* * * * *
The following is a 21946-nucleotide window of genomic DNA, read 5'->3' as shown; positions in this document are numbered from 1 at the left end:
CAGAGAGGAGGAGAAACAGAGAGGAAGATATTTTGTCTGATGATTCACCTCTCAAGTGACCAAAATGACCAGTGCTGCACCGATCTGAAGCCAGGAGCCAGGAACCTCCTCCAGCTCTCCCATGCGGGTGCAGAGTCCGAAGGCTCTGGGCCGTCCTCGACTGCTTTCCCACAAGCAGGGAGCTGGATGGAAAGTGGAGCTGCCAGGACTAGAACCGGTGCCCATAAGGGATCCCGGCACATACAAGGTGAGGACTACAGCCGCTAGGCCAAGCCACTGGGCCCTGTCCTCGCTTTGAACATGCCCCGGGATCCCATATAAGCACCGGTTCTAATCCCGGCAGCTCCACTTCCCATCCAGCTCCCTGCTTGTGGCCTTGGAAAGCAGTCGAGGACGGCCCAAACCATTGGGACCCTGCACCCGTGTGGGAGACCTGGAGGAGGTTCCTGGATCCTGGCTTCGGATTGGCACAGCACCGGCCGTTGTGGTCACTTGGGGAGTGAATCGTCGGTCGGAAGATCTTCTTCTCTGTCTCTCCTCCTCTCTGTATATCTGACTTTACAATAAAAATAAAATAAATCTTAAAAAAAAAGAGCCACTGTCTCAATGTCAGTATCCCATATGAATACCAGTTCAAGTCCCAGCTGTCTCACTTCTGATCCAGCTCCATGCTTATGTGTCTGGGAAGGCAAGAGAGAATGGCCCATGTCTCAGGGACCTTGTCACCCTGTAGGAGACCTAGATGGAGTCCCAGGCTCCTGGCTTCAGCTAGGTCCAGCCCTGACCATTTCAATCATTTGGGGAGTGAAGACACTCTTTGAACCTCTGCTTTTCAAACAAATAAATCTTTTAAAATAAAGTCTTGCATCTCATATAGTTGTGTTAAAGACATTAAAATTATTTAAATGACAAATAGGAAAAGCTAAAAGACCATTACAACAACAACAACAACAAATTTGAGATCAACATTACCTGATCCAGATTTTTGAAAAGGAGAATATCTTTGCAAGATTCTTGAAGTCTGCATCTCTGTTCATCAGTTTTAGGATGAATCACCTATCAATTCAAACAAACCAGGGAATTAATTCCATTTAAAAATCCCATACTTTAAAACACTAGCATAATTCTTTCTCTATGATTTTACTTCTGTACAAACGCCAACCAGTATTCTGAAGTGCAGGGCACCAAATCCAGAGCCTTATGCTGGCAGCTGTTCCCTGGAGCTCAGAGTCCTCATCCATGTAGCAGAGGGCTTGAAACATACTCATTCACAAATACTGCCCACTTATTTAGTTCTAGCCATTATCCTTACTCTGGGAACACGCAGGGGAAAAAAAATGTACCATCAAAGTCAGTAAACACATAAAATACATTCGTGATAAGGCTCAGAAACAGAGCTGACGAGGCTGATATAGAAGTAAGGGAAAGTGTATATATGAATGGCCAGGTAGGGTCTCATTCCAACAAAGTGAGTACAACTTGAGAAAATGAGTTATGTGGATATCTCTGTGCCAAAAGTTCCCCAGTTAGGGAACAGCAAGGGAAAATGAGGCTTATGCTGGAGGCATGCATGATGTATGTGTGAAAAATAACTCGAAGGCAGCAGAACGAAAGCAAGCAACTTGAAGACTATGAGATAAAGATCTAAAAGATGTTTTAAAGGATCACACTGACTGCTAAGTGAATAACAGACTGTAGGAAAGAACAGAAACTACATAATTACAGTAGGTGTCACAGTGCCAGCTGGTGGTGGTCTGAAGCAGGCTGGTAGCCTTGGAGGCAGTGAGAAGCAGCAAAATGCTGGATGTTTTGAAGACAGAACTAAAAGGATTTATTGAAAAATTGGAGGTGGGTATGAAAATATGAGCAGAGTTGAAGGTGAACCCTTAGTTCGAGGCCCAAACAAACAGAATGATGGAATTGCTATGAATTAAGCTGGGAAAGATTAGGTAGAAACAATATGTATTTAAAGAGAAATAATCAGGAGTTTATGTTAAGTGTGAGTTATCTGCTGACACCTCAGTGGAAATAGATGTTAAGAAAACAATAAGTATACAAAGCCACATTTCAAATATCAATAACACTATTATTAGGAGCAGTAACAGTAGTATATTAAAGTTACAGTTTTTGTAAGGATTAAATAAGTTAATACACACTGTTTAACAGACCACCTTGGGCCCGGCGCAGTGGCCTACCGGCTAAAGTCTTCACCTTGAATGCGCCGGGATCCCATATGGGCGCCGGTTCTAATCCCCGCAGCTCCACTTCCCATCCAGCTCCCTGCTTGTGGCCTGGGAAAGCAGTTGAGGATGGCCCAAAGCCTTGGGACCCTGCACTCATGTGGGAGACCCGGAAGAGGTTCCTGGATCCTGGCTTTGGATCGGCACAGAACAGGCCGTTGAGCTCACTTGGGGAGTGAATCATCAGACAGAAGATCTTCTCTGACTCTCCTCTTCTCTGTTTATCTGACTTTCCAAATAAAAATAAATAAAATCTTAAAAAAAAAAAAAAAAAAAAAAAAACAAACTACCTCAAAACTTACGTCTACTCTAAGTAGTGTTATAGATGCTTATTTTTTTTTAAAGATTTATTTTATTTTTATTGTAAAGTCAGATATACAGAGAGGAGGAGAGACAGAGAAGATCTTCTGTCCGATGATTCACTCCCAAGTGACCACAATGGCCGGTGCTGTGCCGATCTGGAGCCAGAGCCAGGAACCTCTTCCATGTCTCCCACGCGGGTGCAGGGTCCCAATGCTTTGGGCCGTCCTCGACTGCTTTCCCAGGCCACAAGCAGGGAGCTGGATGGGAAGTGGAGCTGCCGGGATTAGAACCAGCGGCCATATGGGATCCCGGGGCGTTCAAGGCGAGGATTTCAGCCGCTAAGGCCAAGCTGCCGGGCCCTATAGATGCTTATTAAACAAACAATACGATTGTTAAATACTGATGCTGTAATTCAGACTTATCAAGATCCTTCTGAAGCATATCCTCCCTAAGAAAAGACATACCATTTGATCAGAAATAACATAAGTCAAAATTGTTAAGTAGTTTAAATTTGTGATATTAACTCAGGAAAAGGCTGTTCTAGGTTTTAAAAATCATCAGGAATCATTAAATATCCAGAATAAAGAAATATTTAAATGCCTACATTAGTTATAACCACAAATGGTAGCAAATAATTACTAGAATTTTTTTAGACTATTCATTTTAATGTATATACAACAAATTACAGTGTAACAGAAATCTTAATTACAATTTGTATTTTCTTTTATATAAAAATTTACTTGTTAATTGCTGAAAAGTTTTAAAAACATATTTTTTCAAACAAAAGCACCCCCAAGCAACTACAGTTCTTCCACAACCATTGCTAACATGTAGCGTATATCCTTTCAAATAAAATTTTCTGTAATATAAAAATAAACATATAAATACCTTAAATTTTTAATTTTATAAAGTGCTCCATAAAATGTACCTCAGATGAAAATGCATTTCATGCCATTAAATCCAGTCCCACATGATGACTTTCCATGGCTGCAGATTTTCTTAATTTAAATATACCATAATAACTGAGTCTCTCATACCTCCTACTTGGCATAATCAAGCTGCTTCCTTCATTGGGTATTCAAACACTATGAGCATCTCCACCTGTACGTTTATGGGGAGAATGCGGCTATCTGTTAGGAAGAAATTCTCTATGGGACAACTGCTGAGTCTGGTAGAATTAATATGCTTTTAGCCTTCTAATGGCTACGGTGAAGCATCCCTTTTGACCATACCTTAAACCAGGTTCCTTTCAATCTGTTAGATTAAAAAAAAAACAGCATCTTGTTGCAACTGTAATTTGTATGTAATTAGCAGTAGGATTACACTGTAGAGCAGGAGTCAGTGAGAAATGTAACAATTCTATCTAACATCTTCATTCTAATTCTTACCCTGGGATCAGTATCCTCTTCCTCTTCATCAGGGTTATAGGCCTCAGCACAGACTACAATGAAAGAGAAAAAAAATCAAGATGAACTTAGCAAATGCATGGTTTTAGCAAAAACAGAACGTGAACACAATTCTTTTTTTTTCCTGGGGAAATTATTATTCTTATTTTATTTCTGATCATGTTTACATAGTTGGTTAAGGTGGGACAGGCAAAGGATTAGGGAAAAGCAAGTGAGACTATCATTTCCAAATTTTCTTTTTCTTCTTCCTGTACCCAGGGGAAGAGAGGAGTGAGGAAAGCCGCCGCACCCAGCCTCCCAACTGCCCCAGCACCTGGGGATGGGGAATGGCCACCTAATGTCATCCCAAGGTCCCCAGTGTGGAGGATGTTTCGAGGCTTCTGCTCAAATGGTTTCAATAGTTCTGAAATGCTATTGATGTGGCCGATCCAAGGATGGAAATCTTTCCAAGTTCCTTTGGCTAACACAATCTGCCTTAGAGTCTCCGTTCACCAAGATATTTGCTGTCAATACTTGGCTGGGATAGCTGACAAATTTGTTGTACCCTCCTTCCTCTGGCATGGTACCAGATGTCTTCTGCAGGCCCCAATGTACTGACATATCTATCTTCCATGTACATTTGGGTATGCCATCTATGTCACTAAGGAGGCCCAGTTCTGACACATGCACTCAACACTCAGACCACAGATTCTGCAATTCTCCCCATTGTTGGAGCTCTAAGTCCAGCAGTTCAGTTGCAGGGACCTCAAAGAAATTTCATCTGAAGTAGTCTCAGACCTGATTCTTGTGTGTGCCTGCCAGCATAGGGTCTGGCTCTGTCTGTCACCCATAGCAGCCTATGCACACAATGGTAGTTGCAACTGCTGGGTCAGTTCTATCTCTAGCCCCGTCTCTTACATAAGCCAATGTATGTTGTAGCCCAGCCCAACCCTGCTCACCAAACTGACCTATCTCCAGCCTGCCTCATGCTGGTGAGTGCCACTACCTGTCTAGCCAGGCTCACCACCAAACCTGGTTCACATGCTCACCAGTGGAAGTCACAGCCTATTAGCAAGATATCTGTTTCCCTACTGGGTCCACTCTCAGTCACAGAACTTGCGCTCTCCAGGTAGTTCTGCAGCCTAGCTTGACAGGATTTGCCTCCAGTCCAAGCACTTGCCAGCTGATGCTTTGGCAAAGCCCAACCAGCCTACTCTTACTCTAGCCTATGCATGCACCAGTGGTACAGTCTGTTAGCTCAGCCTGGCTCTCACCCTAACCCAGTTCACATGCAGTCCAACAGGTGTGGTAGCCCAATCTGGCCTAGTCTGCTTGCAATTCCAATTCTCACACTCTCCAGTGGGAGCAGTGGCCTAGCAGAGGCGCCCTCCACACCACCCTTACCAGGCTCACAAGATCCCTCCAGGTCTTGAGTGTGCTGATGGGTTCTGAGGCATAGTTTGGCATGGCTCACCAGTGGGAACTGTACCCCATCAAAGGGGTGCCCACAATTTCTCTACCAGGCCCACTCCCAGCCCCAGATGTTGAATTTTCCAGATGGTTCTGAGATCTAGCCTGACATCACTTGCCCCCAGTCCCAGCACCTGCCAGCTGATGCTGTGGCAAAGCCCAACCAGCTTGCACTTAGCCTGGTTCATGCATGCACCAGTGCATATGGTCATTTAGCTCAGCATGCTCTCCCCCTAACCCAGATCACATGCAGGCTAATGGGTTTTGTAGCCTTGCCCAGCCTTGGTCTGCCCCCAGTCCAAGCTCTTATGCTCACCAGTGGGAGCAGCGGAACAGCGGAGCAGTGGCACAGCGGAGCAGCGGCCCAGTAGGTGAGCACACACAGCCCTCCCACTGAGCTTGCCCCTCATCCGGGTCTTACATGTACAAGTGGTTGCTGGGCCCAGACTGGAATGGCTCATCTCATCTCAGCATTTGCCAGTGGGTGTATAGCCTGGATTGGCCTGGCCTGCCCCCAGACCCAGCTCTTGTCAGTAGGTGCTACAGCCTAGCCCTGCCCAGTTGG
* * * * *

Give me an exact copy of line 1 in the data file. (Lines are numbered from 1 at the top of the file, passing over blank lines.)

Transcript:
The following is a 21946-nucleotide window of genomic DNA, read 5'->3' as shown; positions in this document are numbered from 1 at the left end: